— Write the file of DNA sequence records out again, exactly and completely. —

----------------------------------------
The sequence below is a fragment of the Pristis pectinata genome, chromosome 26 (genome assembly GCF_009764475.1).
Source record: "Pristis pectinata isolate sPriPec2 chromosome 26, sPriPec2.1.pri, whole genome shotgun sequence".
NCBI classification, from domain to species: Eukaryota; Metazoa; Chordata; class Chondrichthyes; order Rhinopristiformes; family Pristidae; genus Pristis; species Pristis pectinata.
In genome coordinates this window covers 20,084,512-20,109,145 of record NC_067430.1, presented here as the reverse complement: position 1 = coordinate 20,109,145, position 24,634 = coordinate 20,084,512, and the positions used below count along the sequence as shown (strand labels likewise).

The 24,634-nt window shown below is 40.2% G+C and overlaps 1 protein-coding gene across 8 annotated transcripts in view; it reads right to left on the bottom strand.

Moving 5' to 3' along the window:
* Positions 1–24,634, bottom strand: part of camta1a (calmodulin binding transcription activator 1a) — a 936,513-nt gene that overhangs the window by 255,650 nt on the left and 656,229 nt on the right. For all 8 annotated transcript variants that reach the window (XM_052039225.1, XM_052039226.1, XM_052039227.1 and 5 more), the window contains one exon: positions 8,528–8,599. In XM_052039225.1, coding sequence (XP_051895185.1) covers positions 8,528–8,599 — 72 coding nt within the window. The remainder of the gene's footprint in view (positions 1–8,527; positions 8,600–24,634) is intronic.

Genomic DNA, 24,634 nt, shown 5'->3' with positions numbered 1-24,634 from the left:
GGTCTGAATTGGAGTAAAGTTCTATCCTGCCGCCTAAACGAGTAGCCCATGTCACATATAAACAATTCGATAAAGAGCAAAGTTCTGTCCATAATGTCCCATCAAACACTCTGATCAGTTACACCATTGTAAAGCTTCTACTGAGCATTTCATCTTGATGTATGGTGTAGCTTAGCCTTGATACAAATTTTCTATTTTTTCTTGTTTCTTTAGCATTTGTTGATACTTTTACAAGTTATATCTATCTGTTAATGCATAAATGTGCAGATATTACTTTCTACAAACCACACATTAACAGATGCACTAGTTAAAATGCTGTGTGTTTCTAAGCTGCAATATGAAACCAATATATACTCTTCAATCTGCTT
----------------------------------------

The sequence below is a fragment of the Pristis pectinata genome, chromosome 26 (genome assembly GCF_009764475.1).
Source record: "Pristis pectinata isolate sPriPec2 chromosome 26, sPriPec2.1.pri, whole genome shotgun sequence".
NCBI classification, from domain to species: Eukaryota; Metazoa; Chordata; class Chondrichthyes; order Rhinopristiformes; family Pristidae; genus Pristis; species Pristis pectinata.
In genome coordinates this window covers 20,084,512-20,109,145 of record NC_067430.1, presented here as the reverse complement: position 1 = coordinate 20,109,145, position 24,634 = coordinate 20,084,512, and the positions used below count along the sequence as shown (strand labels likewise).

The 24,634-nt window shown below is 40.2% G+C and overlaps 1 protein-coding gene across 8 annotated transcripts in view; it reads right to left on the bottom strand.

Moving 5' to 3' along the window:
* Positions 1–24,634, bottom strand: part of camta1a (calmodulin binding transcription activator 1a) — a 936,513-nt gene that overhangs the window by 255,650 nt on the left and 656,229 nt on the right. For all 8 annotated transcript variants that reach the window (XM_052039225.1, XM_052039226.1, XM_052039227.1 and 5 more), the window contains one exon: positions 8,528–8,599. In XM_052039225.1, coding sequence (XP_051895185.1) covers positions 8,528–8,599 — 72 coding nt within the window. The remainder of the gene's footprint in view (positions 1–8,527; positions 8,600–24,634) is intronic.

Genomic DNA, 24,634 nt, shown 5'->3' with positions numbered 1-24,634 from the left:
GGTCTGAATTGGAGTAAAGTTCTATCCTGCCGCCTAAACGAGTAGCCCATGTCACATATAAACAATTCGATAAAGAGCAAAGTTCTGTCCATAATGTCCCATCAAACACTCTGATCAGTTACACCATTGTAAAGCTTCTACTGAGCATTTCATCTTGATGTATGGTGTAGCTTAGCCTTGATACAAATTTTCTATTTTTTCTTGTTTCTTTAGCATTTGTTGATACTTTTACAAGTTATATCTATCTGTTAATGCATAAATGTGCAGATATTACTTTCTACAAACCACACATTAACAGATGCACTAGTTAAAATGCTGTGTGTTTCTAAGCTGCAATATGAAACCAATATATACTCTTCAATCTGCTT